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By Rep. Dennis A. Cardoza (D-Calif.)

Favorability ratings don’t lie. In politics, when your approval rating is below 50 percent, you’re on shaky ground. When you’re between 4 and 13 percent — as this Congress consistently is — you’re in revolution territory! Congress is officially broken due to extreme partisanship on both sides. The real question, however, is who is left to step up and fix it?

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By Juan Williams

The Founding Fathers designed Congress to represent the will of the majority of Americans. Yet, even as more Americans identify themselves as independents — not Democrats or Republicans — there is a painfully sharp decline in moderate and independent voices in both houses of Congress.

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While both parties are resorting to partisan trench warfare, they still share a common set of goals that should be driving the debate. In particular, we see three goals that can provide a pragmatic, non-ideological framework for a sensible debate on taxes.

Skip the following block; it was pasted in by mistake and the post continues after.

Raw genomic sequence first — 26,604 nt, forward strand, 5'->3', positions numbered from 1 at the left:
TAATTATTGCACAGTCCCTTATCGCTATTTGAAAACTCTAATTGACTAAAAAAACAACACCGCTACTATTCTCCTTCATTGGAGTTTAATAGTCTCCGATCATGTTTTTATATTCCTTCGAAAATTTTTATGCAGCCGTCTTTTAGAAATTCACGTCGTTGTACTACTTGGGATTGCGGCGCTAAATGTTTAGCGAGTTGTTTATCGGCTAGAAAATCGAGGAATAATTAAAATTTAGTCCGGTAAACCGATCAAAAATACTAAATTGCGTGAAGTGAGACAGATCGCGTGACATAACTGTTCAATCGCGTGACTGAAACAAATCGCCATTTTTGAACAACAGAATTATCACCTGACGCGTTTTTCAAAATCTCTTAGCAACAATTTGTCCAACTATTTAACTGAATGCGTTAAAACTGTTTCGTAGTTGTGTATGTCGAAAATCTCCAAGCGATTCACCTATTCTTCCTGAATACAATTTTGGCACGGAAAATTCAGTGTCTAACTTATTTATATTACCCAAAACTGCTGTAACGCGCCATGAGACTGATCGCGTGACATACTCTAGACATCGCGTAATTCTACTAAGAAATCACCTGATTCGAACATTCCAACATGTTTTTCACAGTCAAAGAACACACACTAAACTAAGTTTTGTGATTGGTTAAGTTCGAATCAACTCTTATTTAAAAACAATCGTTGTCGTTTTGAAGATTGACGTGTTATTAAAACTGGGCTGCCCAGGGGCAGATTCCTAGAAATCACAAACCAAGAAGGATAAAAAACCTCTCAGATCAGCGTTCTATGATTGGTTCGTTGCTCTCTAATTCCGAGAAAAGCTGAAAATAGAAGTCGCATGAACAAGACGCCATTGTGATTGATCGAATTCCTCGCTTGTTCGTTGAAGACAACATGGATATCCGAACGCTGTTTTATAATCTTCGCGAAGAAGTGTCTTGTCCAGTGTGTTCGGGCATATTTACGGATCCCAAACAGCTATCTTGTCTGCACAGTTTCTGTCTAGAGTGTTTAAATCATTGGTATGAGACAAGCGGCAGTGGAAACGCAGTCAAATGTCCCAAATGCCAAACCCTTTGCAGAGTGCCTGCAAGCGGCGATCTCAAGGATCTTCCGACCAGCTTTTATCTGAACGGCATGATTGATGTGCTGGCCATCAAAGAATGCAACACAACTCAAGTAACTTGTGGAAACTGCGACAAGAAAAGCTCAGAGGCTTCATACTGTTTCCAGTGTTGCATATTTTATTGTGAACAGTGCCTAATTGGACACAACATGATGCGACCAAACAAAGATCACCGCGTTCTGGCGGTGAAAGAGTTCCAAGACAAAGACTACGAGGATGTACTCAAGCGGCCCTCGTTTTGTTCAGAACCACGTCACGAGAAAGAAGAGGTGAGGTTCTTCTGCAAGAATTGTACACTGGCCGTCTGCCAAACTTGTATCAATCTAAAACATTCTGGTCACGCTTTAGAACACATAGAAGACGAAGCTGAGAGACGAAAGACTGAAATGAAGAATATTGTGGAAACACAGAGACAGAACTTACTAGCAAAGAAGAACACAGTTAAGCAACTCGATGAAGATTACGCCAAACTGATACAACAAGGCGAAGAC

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By Froma Harrop

To many New Englanders, Olympia Snowe had come to resemble Marilyn of “The Munsters” TV family. The senator from Maine seemed a normal Northeast Republican surrounded by party leaders sprouting fangs and cooing at bats — but who regarded her as the odd one.

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By Nathan Sermonis

With this week’s announcement by Sen. Olympia Snowe, R-Maine, prospects of a more united Congress grew a shade darker. Snowe’s plan to retire at the end of this year brings the casualty count this Congress for Senators widely seen as moderates to three – Snowe, Sen. Ben Nelson, D-Neb., and Sen. Joe Lieberman, I-Conn. And the situation looks just as, if not more, worrisome in the House.

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